I know, in the Twins' case, they were limited in action because of the size of the land they were given, but I would've liked to see some more seperation between foul line distances. I mean, the Twins Park is fine, and it's alot better than Citi Field or Yankee Stadium II's designs, but there was room for more creativity here. That's all I'm saying.

    Oh, and about Suites, Club Levels, Owner's Clubs, etc., those are the things that are overshadowing many qualities that these new ballparks may have and will be the poison that brings the level of the retro look down quite a few notches. For the record, I do not consider any of the new HOK ballparks in my top 10 list of best ballparks of all-time. It's far from that. I'm sure people have said that it has a "corporate feel" to the ballpark. That's not welcome or comfortable to your everyday bumpkin fan who is just there for the game. Sacrificing the upper deck seats by pushing them back in favor of moving up owner/suite seats are not the game-winning plans to a good ballpark. I say the retro look must go one day. It's as if the other looks have been whiped off the face of the Earth. That's just me of course.
    Last edited by Knick9; 04-13-2007 at 05:20 PM.

  18. #18
    I think when judging these new ballparks, you first have to think as to what they have replaced before crying foul too much here. Let's take all the ballparks that have opened since 1992, when Oriole Park at Camden Yards opened and the retro-park craze began:

    Baltimore, Cleveland, Texas, Colorado, Atlanta, Arizona, Seattle, Milwaukee, Pittsburgh, Detroit, San Francisco, Houston, San Diego, Cincinatti, Philadelphia and St. Louis.

    Of these parks, Baltimore, Cleveland, Milwaukee and San Francisco had parks built after the classic era but before the multipurpose era. These parks had some charms to them, but really only appreciable to the fans of that specific team and city.

    Arizona opened its park as a new expansion team, and Colorado replaced a temporary venue suited for football.

    Texas, Atlanta, Seattle, Pittsburgh, Houston, San Diego, Cincinatti, Philadelphia, and St. Louis all replaced rather sterile multipurpose venues built during the most bland of architectual eras for stadium building. It's hard to argue, other than some sentimental value for the history occuring in the stadiums (but not for the actual park itself), these teams are worse off in their new ballpark. I would say they are in a much better position if you ask me.

    The only classical era ballpark that was replaced was Tiger Stadium (and I'm not saying Comerica Park isn't a bad place which doesn't have some advantages over the old park in terms of convience, if not in history).

    Now, looking at the parks to be built, Minnesota, Washington and the New York Mets are replacing stadiums of the multipurpose era without much architectual distinction. Same could be said for Oakland, as Mount Davis ruined whatever charm may have existed in the Oakland Coliseum. If Florida ever gets around to building a new ballpark, it will replace a stadium designed for football. Fenway and Wrigley are safe for the forseeable future. The only classical era stadium which will be lost (and it will be a big loss) is Yankee Stadium (and there are some--although I don't agree--that say the 1970s renovation diminished the historical value of the park).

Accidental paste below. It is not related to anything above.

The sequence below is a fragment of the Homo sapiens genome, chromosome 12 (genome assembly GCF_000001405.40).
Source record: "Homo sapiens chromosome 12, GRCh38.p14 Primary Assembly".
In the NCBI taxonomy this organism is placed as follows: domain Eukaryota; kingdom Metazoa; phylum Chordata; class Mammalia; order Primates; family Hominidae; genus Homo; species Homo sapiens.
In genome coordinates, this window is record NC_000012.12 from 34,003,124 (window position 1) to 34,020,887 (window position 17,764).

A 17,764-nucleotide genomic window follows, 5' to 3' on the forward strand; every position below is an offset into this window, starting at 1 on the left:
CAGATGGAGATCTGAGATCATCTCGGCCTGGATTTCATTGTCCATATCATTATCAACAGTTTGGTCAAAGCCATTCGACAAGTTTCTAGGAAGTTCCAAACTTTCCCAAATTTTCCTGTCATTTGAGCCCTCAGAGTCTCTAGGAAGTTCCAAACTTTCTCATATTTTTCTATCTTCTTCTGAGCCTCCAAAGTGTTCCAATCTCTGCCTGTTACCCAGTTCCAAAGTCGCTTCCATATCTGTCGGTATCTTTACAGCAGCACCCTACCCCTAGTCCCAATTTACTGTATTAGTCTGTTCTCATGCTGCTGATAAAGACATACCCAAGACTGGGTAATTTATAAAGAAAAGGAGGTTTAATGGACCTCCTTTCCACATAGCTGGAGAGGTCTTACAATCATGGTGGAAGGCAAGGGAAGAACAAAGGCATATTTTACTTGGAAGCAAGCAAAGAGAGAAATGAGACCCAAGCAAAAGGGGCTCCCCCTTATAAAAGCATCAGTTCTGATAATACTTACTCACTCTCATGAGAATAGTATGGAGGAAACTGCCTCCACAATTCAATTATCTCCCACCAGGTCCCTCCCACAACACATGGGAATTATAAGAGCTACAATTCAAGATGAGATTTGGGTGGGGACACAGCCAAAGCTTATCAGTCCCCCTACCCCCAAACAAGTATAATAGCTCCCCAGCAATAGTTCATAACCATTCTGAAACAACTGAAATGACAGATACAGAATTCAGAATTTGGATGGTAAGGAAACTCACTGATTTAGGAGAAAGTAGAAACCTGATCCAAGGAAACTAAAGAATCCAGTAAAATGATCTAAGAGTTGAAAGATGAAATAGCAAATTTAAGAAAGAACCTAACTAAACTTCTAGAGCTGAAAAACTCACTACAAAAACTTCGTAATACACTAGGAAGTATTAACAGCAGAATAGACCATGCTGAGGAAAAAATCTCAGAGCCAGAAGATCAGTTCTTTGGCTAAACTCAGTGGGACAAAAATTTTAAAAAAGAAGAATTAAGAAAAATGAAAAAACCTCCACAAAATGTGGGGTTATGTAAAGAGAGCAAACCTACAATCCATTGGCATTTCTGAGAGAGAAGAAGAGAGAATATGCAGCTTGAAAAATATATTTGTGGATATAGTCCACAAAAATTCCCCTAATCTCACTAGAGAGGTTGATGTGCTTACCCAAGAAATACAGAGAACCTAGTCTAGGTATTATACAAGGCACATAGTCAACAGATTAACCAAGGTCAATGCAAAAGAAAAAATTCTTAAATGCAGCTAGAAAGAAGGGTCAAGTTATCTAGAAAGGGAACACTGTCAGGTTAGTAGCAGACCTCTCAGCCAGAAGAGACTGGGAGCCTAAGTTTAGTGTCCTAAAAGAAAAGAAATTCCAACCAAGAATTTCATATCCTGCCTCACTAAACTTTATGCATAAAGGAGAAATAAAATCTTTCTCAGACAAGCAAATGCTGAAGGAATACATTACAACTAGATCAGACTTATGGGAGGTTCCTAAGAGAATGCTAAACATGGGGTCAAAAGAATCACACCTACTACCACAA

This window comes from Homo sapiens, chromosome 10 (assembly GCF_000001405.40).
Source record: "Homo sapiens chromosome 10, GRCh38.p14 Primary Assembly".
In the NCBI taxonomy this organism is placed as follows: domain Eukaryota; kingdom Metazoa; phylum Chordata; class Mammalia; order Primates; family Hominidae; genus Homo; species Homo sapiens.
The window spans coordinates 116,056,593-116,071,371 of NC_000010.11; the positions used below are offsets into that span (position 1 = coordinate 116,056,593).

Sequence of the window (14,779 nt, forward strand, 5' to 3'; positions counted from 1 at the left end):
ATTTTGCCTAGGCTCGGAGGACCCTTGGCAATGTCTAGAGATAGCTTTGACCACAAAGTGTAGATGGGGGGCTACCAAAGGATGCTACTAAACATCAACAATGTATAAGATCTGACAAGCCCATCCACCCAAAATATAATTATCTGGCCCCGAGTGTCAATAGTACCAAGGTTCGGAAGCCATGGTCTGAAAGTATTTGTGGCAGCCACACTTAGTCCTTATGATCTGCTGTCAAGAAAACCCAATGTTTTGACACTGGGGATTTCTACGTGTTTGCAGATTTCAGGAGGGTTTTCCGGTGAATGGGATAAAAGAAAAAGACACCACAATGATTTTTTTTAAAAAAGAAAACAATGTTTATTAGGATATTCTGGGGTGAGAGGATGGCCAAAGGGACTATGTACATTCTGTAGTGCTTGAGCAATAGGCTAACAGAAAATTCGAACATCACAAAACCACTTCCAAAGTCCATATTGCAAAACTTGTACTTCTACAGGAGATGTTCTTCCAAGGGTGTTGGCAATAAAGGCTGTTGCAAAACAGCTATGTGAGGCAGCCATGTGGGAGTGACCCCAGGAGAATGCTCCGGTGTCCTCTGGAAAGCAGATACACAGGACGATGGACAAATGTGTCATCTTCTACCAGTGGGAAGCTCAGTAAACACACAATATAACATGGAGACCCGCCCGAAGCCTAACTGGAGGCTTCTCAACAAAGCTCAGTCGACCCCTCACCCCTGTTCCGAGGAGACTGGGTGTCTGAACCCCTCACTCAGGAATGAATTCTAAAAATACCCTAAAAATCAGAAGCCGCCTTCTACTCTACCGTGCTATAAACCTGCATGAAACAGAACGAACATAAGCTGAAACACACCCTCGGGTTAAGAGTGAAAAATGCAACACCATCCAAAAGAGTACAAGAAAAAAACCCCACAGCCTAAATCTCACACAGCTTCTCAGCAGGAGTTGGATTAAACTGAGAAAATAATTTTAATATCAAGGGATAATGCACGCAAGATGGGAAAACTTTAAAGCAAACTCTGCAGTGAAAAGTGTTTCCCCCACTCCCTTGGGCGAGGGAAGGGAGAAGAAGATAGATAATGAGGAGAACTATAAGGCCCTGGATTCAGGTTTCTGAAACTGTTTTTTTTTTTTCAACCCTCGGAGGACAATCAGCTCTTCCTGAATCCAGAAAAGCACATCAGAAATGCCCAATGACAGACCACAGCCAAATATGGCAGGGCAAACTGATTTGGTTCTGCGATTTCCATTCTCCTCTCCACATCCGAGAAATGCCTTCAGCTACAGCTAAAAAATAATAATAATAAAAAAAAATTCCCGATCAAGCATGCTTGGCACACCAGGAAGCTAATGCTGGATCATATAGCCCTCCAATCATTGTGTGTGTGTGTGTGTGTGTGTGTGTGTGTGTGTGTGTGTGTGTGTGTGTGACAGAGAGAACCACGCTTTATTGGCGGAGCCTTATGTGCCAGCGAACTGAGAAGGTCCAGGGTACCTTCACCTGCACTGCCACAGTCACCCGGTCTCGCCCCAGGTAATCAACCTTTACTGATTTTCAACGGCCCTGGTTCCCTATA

So while you can certainly go on about the flaws of the HOK and retro parks, you still have to ask yourself what was lost in terms of historical and architectual distinction. And I would say for the majority of these teams, they are better off in their new park, regardless of whatever flaws you may percieve to exist in them.

  19. #19
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    I'm seeing a lot of HOK bashing. And I'm not going to defend them.

    But how many different ways are there to build a good stadium? What do you guys want out of a ballpark?

    All I care about is grass & dirt infield (even a skinned infield would be fine for me). Nice viewing angles, decent priced food on the concourse and something nice to look at in the outfield. A good team wearing home whites every night would be an added bonus. But what do you guys really want?
    Harold Norbert "Harry" Kalas (1936 - 2009)
    Swing and a long drive. Watch that baby. Outta here, home run.

  20. #20
    Quote Originally Posted by pauliedanger View Post
    I'm seeing a lot of HOK bashing. And I'm not going to defend them.

    But how many different ways are there to build a good stadium? What do you guys want out of a ballpark?

    All I care about is grass & dirt infield (even a skinned infield would be fine for me). Nice viewing angles, decent priced food on the concourse and something nice to look at in the outfield. A good team wearing home whites every night would be an added bonus. But what do you guys really want?
    Oh man, seriously? Unfortunately, since there's only one really good baseball field in the United States from a purely architectural point of view (Kauffman), we've begun to think that sports architecture has to be bland and derivative. Not so. A quick selection of beautiful parks from around the world:











    Each of these are interesting. And HOK keeps recycling the same design over and over again.

    The end result? In 25 years, we go through the same thing all over again, when people get sick of another generation of cookie cutters.